anything that would cause her to neglect it. No one can take the place of a wife and mother, and if she neglects her duty toward the husband or children, great harm results.

The job of “keeper at home” and “guide of the house” is very large. The godly wife is not just a maid and cook. She does everything she can to make the home what God wants it to be. She must concentrate her attention on developing a sober, discreet mind by a serious relationship with the Word of God and a testing mindset. She must develop and pursue chastity and goodness. She must study how to love her husband, how to be obedient to him, how to help him, how to encourage him. She must study how to love her children, how to understand them, how to discipline them, how to educate them, how to disciple them, how to teach them to go in God’s will. She is a friend, a lover, a nurse, a chef, an organizer, an educator, a disciplinarian, an evangelist, a discipler. She must be a Bible student and a student of life. She must understand nutrition, diet, and healthcare. She must know how to honor her husband and how to reach the hearts of her children. She must be the teacher of her children. She needs a good education in general and a good Bible education in particular.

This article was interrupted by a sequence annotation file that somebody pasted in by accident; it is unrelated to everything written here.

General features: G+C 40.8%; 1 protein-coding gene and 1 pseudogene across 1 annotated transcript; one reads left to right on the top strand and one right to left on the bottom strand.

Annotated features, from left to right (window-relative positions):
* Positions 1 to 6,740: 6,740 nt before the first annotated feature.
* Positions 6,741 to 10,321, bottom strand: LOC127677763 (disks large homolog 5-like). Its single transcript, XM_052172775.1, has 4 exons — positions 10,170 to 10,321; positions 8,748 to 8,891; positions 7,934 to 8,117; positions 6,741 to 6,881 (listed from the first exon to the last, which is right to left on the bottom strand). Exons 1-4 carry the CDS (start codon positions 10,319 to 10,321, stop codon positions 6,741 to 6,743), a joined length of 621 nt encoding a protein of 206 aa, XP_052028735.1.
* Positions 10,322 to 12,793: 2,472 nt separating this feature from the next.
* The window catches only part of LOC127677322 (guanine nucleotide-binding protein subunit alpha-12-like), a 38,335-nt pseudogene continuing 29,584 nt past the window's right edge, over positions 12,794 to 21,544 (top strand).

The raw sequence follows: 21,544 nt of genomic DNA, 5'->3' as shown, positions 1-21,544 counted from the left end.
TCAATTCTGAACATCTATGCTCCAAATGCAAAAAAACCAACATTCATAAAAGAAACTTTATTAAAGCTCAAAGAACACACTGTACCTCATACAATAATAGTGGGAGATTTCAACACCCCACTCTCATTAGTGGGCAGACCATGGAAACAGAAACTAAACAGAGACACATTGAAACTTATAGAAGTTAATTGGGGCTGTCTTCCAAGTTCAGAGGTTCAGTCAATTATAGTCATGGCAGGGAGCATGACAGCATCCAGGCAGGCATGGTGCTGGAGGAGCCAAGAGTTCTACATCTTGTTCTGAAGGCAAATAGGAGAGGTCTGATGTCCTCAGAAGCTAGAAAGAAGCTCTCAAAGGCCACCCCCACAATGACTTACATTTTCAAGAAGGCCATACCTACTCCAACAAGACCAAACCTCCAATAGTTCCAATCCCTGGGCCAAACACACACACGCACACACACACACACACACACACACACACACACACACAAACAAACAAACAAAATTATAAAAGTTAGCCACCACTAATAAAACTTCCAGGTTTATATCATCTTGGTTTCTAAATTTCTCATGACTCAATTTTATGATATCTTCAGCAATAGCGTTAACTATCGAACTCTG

The home is a tremendously important institution. It is the first institution that God made when He brought Eve to Adam and performed the first marriage, as recorded in Genesis 2. The home is for the purpose of raising up a godly seed for God’s glory. The prophet Malachi described this. “And did not he make one? ... And wherefore one? That he might seek a godly seed...” (Mal. 2:15). The context is marriage. The husband and wife are made one by God, and when He gives them children, he is seeking a godly seek. Children do not belong to parents. Both parents and children belong to God, and the parents are tasked with raising the children to know God.